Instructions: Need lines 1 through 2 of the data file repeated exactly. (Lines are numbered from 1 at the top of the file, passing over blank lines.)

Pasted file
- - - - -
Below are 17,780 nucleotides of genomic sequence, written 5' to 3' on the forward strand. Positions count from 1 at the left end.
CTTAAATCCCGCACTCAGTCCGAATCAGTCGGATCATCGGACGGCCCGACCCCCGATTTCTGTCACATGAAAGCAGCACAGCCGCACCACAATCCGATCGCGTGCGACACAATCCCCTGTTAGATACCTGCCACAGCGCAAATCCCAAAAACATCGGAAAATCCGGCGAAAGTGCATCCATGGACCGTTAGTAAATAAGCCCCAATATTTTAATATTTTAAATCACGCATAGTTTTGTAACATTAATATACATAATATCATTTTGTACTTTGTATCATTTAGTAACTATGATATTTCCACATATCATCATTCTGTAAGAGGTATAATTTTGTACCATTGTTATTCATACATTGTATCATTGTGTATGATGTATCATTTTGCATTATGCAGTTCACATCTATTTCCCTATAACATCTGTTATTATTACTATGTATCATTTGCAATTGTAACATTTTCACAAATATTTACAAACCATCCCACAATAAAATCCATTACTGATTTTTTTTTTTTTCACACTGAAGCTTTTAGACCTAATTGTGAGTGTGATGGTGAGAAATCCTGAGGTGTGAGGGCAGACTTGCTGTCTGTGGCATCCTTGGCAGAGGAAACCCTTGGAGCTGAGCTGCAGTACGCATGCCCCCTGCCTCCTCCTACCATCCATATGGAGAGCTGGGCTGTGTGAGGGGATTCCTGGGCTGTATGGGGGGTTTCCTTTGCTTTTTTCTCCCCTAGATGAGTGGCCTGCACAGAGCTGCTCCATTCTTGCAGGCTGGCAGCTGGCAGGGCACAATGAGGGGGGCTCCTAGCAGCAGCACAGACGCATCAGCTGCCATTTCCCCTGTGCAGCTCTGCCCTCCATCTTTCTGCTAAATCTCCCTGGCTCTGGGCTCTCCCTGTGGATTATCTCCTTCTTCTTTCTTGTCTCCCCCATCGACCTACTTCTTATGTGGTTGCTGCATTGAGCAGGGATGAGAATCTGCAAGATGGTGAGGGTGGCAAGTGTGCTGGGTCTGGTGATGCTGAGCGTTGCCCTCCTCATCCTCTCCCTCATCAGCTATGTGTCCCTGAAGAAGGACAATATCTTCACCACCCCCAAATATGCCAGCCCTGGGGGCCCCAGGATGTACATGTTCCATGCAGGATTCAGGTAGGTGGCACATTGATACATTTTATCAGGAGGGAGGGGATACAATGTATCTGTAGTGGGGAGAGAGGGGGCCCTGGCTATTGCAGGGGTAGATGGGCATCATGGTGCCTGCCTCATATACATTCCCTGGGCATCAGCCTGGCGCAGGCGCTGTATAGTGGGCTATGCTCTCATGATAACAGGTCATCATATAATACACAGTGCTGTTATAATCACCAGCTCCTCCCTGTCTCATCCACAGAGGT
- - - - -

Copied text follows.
Below are 17,780 nucleotides of genomic sequence, written 5' to 3' on the forward strand. Positions count from 1 at the left end.
CTTAAATCCCGCACTCAGTCCGAATCAGTCGGATCATCGGACGGCCCGACCCCCGATTTCTGTCACATGAAAGCAGCACAGCCGCACCACAATCCGATCGCGTGCGACACAATCCCCTGTTAGATACCTGCCACAGCGCAAATCCCAAAAACATCGGAAAATCCGGCGAAAGTGCATCCATGGACCGTTAGTAAATAAGCCCCAATATTTTAATATTTTAAATCACGCATAGTTTTGTAACATTAATATACATAATATCATTTTGTACTTTGTATCATTTAGTAACTATGATATTTCCACATATCATCATTCTGTAAGAGGTATAATTTTGTACCATTGTTATTCATACATTGTATCATTGTGTATGATGTATCATTTTGCATTATGCAGTTCACATCTATTTCCCTATAACATCTGTTATTATTACTATGTATCATTTGCAATTGTAACATTTTCACAAATATTTACAAACCATCCCACAATAAAATCCATTACTGATTTTTTTTTTTTTCACACTGAAGCTTTTAGACCTAATTGTGAGTGTGATGGTGAGAAATCCTGAGGTGTGAGGGCAGACTTGCTGTCTGTGGCATCCTTGGCAGAGGAAACCCTTGGAGCTGAGCTGCAGTACGCATGCCCCCTGCCTCCTCCTACCATCCATATGGAGAGCTGGGCTGTGTGAGGGGATTCCTGGGCTGTATGGGGGGTTTCCTTTGCTTTTTTCTCCCCTAGATGAGTGGCCTGCACAGAGCTGCTCCATTCTTGCAGGCTGGCAGCTGGCAGGGCACAATGAGGGGGGCTCCTAGCAGCAGCACAGACGCATCAGCTGCCATTTCCCCTGTGCAGCTCTGCCCTCCATCTTTCTGCTAAATCTCCCTGGCTCTGGGCTCTCCCTGTGGATTATCTCCTTCTTCTTTCTTGTCTCCCCCATCGACCTACTTCTTATGTGGTTGCTGCATTGAGCAGGGATGAGAATCTGCAAGATGGTGAGGGTGGCAAGTGTGCTGGGTCTGGTGATGCTGAGCGTTGCCCTCCTCATCCTCTCCCTCATCAGCTATGTGTCCCTGAAGAAGGACAATATCTTCACCACCCCCAAATATGCCAGCCCTGGGGGCCCCAGGATGTACATGTTCCATGCAGGATTCAGGTAGGTGGCACATTGATACATTTTATCAGGAGGGAGGGGATACAATGTATCTGTAGTGGGGAGAGAGGGGGCCCTGGCTATTGCAGGGGTAGATGGGCATCATGGTGCCTGCCTCATATACATTCCCTGGGCATCAGCCTGGCGCAGGCGCTGTATAGTGGGCTATGCTCTCATGATAACAGGTCATCATATAATACACAGTGCTGTTATAATCACCAGCTCCTCCCTGTCTCATCCACAGAGGT